Writing Lyrics: Song Titles
A strong title can go a long way toward ensuring that industry people and the general public will remember your song. Of course, you don't have to have a great title to have a hit song. Look at any list of Top 10 songs and you'll see titles that are dull and ordinary, as well as titles that are imaginative and intriguing. Some very intriguing titles have failed to live up to their promise in the body of the song musically or lyrically.
For the most part, if you're searching (as you should be) for a way to say something in a fresh and unusual way, you're likely to arrive at an imaginative title in the process. Concept and title are so wedded that, particularly in Country music, many writers don't even begin to write a song until they have a great title/concept. It's a very common and practical way to start. Sometimes, if you have the right title, the song practically writes itself.
Pretend you're a publisher, producer or artist with two demos in front of you, one called "I Love You" and another called "Silent Partners." Which one do you think you'd be most interested in hearing? You've already heard "I Love You" twenty times this month. You've never heard "Silent Partners," but it's an interesting concept that makes you start guessing right away what the song's about. If it's interesting to you, it might also interest a radio program director.
If you can come up with a short title phrase that embodies a concept, it's easier to focus your lyric from the beginning. Here are some hit titles that are intriguing in themselves: "She Talks to Angels," "Tears in Heaven," "Cleopatra's Cat," "Standing Outside the Fire," "Kryptonite." "Girls Lie Too" "Live Like You Were Dying" "Talk Shows On Mute" Some titles stick in the mind because of unusual word combinations: "Mandolin Rain" and "Silent Lucidity."
Not only is the concept of the title important, but you'll increase its memorability if it sounds "catchy." A "catchy" title has a combination of a pleasing meter and some poetic device like alliteration (a repetition of consonants): "We Can Work It Out," " I Need to Know" or assonance (repetition of vowel sounds): "Achy Breaky Heart," "Boot Scootin' Boogie," Show Me the Meaning of Being Lonely" (both) or rhyme: "Okie from Muskogee."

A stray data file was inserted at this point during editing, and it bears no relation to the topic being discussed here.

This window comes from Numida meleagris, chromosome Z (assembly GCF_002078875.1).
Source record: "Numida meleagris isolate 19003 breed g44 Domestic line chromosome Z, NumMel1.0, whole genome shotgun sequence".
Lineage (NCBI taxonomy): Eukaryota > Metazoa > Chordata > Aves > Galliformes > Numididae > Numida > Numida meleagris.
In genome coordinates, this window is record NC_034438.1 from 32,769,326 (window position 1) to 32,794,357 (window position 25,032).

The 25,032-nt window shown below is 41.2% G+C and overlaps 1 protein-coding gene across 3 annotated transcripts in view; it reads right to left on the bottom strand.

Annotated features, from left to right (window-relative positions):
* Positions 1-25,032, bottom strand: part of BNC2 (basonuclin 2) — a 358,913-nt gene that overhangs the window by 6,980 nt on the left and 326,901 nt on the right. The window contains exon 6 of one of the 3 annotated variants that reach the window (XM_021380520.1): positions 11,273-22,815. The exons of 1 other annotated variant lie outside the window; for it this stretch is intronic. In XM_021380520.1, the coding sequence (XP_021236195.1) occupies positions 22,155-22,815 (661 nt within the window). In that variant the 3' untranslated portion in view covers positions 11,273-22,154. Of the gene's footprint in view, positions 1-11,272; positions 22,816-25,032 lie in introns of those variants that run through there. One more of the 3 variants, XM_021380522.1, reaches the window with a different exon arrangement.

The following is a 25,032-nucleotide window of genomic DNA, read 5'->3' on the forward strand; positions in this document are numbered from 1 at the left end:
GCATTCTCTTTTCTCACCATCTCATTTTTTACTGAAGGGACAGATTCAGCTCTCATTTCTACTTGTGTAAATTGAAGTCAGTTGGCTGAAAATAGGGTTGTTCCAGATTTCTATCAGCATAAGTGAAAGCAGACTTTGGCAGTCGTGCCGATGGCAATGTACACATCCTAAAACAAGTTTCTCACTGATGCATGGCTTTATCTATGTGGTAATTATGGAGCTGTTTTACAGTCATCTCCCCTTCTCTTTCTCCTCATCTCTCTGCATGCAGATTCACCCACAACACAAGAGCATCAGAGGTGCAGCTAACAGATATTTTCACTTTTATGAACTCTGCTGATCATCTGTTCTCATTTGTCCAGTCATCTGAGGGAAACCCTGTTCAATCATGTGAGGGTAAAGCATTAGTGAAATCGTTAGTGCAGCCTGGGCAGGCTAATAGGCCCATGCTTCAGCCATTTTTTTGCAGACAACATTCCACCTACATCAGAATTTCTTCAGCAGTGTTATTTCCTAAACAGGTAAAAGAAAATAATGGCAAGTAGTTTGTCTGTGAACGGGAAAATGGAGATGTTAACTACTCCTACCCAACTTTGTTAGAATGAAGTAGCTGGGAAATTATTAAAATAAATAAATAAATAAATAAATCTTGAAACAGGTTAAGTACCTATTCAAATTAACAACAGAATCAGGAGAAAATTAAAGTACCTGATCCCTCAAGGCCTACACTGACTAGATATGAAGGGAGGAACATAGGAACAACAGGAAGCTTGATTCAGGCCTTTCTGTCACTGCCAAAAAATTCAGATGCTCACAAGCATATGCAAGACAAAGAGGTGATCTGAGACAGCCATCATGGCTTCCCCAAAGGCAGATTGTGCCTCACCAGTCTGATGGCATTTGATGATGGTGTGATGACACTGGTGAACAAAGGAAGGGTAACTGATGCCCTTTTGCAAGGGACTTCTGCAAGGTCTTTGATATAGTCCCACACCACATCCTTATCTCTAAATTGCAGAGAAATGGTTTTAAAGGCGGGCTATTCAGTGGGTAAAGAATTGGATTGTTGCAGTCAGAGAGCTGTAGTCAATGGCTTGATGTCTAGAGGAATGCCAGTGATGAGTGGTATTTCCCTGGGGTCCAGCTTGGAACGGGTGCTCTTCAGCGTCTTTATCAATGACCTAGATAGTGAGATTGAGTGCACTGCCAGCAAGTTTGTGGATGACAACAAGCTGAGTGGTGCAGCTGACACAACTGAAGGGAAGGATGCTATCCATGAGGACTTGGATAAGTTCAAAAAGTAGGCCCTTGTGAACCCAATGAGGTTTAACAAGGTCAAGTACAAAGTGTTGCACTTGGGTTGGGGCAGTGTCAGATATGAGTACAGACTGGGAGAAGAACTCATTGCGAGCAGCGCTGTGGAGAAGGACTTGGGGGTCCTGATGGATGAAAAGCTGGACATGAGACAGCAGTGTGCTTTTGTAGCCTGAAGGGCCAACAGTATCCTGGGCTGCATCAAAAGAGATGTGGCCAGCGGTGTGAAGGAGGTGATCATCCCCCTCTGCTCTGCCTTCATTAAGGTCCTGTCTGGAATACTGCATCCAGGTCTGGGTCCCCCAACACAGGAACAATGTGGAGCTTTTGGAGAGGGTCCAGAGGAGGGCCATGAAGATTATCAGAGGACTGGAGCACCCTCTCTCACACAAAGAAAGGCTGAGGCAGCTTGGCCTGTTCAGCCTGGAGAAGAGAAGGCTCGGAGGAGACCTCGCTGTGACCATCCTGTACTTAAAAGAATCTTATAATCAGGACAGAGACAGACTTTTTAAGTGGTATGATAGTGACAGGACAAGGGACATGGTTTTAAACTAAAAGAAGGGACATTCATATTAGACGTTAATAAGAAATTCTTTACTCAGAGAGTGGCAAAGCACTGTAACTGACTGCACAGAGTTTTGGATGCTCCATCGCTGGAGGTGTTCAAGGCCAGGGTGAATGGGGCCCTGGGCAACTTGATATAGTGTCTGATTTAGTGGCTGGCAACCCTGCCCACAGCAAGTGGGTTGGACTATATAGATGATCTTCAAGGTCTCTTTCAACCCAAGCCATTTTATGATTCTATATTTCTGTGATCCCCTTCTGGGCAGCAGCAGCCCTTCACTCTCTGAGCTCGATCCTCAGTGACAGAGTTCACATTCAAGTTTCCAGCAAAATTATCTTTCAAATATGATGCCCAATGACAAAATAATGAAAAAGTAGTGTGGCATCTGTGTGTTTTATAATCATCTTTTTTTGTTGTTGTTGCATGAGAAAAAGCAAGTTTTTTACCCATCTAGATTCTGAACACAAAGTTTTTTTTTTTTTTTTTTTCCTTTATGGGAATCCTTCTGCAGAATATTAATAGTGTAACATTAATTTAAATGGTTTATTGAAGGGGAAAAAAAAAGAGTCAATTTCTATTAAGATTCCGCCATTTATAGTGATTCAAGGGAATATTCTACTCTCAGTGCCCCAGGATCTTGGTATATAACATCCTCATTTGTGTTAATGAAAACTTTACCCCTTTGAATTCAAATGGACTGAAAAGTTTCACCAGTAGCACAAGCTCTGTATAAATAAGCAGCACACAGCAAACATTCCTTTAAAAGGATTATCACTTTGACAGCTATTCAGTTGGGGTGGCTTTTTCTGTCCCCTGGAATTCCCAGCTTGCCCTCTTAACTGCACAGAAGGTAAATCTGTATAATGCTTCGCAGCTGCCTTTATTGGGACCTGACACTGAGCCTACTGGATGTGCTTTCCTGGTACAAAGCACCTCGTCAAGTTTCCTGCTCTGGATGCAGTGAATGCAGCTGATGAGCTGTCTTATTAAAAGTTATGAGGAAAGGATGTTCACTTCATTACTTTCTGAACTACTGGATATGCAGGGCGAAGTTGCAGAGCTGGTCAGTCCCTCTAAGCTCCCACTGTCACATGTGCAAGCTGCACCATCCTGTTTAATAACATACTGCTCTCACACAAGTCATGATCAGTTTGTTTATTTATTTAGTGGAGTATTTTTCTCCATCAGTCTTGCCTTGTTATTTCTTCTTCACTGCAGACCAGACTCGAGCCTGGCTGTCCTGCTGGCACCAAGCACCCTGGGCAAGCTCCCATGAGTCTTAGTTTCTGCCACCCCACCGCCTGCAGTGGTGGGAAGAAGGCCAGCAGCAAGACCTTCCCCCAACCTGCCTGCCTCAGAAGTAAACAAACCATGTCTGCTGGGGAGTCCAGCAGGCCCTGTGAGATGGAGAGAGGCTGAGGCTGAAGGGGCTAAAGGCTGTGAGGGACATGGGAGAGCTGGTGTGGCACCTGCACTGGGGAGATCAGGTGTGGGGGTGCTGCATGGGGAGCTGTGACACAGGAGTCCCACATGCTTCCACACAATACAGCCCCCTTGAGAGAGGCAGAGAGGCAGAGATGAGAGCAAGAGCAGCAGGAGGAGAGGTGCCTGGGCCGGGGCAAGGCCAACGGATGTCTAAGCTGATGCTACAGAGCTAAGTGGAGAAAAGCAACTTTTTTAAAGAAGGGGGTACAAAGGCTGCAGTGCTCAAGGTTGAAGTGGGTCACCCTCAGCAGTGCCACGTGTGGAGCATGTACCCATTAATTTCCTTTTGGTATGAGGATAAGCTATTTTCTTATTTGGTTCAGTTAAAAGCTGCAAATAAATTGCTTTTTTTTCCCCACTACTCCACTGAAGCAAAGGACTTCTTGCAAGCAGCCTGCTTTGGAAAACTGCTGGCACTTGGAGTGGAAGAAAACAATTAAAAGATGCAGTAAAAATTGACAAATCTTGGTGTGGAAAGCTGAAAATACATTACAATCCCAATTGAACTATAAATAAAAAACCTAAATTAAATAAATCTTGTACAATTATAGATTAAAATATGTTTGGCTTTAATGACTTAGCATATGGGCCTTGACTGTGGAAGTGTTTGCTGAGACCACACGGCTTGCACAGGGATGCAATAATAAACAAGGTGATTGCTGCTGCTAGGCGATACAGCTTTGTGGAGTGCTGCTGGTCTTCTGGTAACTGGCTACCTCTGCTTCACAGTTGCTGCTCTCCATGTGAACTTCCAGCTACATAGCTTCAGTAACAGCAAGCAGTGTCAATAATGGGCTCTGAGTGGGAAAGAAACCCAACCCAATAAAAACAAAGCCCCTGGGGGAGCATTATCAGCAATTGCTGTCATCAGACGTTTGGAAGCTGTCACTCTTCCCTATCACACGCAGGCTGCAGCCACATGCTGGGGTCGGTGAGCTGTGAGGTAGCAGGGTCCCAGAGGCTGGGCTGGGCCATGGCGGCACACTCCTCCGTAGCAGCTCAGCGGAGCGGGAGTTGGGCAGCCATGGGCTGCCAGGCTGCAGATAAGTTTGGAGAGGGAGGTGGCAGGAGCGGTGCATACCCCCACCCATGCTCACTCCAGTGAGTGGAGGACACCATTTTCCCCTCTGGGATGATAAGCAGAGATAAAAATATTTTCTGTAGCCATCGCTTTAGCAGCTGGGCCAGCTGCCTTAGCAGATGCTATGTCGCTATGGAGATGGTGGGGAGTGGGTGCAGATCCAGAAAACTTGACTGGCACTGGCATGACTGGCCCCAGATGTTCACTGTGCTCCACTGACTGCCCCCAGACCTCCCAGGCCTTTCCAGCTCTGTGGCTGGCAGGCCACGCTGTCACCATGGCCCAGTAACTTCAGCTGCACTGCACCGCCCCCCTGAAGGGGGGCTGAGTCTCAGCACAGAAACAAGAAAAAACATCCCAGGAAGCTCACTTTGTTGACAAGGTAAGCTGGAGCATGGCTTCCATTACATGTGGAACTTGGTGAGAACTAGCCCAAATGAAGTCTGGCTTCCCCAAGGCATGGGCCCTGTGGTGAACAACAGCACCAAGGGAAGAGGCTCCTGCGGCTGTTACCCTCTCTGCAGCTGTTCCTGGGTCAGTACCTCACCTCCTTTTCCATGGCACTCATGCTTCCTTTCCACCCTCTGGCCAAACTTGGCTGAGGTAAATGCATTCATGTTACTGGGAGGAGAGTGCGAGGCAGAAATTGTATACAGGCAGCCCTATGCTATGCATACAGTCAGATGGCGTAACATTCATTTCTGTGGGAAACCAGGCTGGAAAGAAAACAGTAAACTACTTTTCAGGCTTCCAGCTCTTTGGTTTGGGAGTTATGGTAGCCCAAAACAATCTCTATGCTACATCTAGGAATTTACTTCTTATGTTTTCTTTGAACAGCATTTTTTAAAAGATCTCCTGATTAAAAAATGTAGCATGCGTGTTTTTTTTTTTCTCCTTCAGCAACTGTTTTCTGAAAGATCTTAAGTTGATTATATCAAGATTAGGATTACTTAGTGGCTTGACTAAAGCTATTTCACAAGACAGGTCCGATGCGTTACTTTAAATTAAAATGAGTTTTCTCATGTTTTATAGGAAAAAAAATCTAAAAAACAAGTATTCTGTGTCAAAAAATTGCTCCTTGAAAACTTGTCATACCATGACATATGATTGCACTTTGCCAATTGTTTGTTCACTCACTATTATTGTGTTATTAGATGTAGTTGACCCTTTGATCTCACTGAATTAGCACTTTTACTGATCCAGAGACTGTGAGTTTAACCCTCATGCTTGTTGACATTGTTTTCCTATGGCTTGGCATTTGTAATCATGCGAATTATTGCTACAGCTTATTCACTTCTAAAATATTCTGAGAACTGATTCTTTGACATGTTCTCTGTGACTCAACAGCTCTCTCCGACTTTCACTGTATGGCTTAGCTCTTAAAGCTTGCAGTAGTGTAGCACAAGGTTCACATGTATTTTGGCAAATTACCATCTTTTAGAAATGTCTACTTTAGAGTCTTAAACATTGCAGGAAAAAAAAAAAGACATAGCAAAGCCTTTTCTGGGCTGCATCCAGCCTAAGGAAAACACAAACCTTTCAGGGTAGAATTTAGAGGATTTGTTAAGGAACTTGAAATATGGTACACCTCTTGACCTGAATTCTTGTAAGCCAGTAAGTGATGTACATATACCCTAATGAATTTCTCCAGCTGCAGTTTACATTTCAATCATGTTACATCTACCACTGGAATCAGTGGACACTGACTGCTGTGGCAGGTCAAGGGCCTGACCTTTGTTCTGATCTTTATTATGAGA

Common phrases from everyday language also become more memorable in songs: "It's Always Somethin," "Knock on Wood," "I Heard It Through the Grapevine," "She's All That" "Tougher Than Nails." Twists of common phrases also work: "Stop! In the Name of Love," "You Ain't Hurt Nothin Yet."
Aside from the benefits derived from a phrase that's catchy, clever, and conceptual, in most successful songs the real magic of the title comes from the way it fits with the music and is supported by the rest of the lyric. That combination can make an otherwise mundane title seem profound. City and state name titles are a good case in point. Randy Newman's "I Love L.A.," Billy Joel's "New York State Of Mind" could make someone feel nostalgic whether they'd been there or not. Hoagy Carmichael and Stewart Gorrell's classic "Georgia on My Mind" does the same.
Sometimes a musical figure or the emotional intensity of the music itself suggests a title. This is a spontaneous process that resembles a sort of musical Rorschach test: "What does this chord, riff, or melody make you think of?" It's a process in which you shut down that very practiced intellectual approach and gets very close to your emotional core. A good groove can be hypnotic, put you in a mood, and trigger ideas and phrases that you might never come up with while you're staring at a piece of paper.
MORE COMMERCIAL CONSIDERATIONS
Place that good title in the strategic first or last line of your chorus (or verse, depending on the form), ensuring that it will be repeated several times during the song. You can then practically guarantee it will be remembered. If it's easy to remember, a potential record buyer knows what to ask for online, at the record store or on the radio request line. This is an important commercial consideration. Many potential hits may have been lost for lack of an obvious title in the right place.
Another commercial reason to craft a unique title is that, occasionally, a common one like "I Love You" gets mixed up with another song called "I Love You" and someone else gets your royalties through computer or human error. That's a fate neither you nor the other writer deserves.
Set a timer for 3 minutes. Write 10 titles without thinking too much about it or being judgmental.. Just write down whatever short phrases come into your head. The time crunch tends to make your inner critic get out of the way. Do this at least once day for a month. After that you'll find you've trained your brain (Hey, how about "Train Your Brain"?) to look for titles everywhere.
This excerpt is from John Braheny's book, The Craft and Business of Songwriting, 2nd Edition). It's available at Amazon .com and bookstores everywhere. For info about John's critiquing and consulting services, go to www.johnbraheny.com.